There are a lot of benefits of being in the bubble of college – one of which is that you don’t have to deal with the difficulties of being a “real” adult. Once you get into the real world, there are bills to pay, student loans to pay back, and other mundane and annoying things to deal with.
Another thing is that it’s harder to get together with friends after college. In school, it’s so easy to pop next door or down the hall (or even over to the next building) to hang out with your friends – but once you’ve graduated, that may not be the case. Whether your friends are still in college or have also graduated early, you all might be spread across the nation (or even globe), which makes it a lot harder to get together.
3. Looking for/having a job
Looking for a full-time job is not easy – you might’ve even heard that it’s a full-time job to find a full-time job (which is so true). You have to constantly be searching for and applying to jobs, scheduling and going on interviews with companies, completing mock assignments, and waiting to hear back (and oftentimes, companies will just never contact you, as opposed to letting you know you’ve been rejected).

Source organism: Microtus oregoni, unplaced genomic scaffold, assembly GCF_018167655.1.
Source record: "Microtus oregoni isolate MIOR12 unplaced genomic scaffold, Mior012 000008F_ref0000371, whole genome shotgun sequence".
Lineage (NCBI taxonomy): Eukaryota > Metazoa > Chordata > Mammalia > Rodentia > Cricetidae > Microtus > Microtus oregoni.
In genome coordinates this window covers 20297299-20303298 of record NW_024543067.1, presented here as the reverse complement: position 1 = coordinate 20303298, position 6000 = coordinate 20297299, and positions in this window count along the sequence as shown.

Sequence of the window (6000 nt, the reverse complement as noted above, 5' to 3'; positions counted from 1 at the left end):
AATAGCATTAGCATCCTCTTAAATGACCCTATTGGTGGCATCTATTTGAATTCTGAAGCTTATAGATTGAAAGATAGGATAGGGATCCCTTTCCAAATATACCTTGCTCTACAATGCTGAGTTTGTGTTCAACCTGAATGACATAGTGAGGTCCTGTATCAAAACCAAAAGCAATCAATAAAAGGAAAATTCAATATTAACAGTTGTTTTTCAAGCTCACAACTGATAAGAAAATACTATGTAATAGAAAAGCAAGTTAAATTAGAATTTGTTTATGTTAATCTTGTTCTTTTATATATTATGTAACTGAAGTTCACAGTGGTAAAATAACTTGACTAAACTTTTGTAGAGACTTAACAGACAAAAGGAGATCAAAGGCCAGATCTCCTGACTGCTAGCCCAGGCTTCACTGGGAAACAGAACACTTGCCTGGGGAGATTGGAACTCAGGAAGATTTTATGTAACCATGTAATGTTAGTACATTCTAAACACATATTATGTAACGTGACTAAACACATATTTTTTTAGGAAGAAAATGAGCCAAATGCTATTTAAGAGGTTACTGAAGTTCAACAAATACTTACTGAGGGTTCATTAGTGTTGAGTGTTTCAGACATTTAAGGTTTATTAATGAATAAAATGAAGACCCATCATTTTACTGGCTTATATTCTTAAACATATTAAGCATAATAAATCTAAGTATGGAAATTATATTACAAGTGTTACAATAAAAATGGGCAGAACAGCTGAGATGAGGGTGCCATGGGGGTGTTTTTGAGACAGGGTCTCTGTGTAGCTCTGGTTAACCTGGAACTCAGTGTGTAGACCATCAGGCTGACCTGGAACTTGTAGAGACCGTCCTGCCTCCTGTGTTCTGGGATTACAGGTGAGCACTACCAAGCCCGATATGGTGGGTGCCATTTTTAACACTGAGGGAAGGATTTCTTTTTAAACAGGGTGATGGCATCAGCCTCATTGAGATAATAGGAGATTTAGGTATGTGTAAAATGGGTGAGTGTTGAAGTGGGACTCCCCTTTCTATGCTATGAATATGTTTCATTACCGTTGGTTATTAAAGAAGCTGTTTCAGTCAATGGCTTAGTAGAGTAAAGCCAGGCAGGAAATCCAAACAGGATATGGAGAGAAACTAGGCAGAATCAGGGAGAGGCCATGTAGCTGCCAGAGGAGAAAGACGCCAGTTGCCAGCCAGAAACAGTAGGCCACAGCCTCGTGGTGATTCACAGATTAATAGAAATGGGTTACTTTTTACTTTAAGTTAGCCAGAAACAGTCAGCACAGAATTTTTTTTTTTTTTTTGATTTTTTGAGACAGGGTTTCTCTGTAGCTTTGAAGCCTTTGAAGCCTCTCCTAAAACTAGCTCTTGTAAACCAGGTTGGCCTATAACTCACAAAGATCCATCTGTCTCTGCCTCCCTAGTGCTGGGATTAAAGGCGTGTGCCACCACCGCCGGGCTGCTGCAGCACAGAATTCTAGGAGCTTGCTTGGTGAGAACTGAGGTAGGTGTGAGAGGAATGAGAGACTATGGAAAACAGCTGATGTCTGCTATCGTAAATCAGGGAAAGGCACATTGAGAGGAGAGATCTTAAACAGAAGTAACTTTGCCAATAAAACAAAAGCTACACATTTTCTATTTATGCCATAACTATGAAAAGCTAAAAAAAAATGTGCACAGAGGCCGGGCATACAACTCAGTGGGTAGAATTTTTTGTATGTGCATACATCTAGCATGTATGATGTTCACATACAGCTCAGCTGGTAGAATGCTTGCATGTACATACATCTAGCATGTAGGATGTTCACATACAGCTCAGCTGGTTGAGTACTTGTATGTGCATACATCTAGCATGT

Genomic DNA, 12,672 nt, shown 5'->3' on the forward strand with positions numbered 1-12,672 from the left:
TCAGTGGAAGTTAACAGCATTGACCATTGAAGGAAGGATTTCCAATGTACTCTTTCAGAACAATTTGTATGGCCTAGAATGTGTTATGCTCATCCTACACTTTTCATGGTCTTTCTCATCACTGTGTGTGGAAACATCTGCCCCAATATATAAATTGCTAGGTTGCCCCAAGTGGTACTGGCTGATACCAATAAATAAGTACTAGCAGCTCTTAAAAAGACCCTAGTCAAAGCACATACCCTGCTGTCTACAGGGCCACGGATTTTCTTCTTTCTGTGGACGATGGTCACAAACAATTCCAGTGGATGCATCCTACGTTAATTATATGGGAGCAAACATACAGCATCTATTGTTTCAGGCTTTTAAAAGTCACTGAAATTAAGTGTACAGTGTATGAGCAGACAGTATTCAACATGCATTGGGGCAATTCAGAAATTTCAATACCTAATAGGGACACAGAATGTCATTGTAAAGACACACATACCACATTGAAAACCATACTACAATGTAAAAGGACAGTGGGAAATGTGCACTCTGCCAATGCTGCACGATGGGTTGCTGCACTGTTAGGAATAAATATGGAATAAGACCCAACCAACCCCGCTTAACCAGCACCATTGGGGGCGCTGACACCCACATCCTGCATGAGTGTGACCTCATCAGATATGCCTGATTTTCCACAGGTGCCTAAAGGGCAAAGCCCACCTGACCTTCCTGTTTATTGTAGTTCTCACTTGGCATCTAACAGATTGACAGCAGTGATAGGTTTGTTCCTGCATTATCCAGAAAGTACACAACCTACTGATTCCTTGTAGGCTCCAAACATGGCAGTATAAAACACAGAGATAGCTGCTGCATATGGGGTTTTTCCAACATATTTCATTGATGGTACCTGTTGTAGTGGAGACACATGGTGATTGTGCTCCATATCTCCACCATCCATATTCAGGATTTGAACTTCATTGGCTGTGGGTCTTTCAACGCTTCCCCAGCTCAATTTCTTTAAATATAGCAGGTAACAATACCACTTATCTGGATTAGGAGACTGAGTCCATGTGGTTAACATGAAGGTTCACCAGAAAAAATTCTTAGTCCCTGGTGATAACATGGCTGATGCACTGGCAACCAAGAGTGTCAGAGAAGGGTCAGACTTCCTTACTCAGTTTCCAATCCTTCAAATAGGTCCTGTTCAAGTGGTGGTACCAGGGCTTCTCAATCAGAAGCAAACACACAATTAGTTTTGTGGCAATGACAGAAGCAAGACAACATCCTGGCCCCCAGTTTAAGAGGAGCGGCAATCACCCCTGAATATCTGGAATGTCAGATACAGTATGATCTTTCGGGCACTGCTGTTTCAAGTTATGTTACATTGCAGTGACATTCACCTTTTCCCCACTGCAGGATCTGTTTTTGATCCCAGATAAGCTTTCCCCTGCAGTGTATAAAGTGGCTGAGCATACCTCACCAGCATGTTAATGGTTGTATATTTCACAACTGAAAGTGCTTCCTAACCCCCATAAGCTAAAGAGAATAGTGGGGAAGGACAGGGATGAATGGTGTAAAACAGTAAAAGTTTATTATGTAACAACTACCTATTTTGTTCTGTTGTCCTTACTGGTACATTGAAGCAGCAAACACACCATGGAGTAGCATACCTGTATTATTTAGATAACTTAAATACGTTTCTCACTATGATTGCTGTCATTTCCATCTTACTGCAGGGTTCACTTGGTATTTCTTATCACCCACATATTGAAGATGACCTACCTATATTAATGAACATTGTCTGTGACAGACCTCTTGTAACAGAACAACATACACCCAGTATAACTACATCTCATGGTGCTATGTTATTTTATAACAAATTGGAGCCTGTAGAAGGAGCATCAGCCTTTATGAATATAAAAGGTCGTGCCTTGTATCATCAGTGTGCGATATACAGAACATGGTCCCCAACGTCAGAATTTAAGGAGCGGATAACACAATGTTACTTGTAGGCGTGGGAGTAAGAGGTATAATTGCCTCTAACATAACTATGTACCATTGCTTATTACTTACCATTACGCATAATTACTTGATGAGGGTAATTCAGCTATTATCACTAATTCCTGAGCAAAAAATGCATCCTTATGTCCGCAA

However, if you’re fortunate enough to have a job before you even finish college (or you get one not too long after), after you graduate you have to deal with the daily grind of having a job. Even if you like what you’re doing, you still have to face the daily responsibilities of being a working adult in the real world.
Regardless of what you decide, it’s important that you think it’s the right decision. You know what works best for you, whether that’s graduating early or taking the full four (or more, if you need) years.
Additionally, don’t take one reason and make it the only explanation for why you’re graduating early or not – there are a lot of good reasons on both sides. Make sure that you have multiple points for whatever choice you make, so you know that it’s the right one.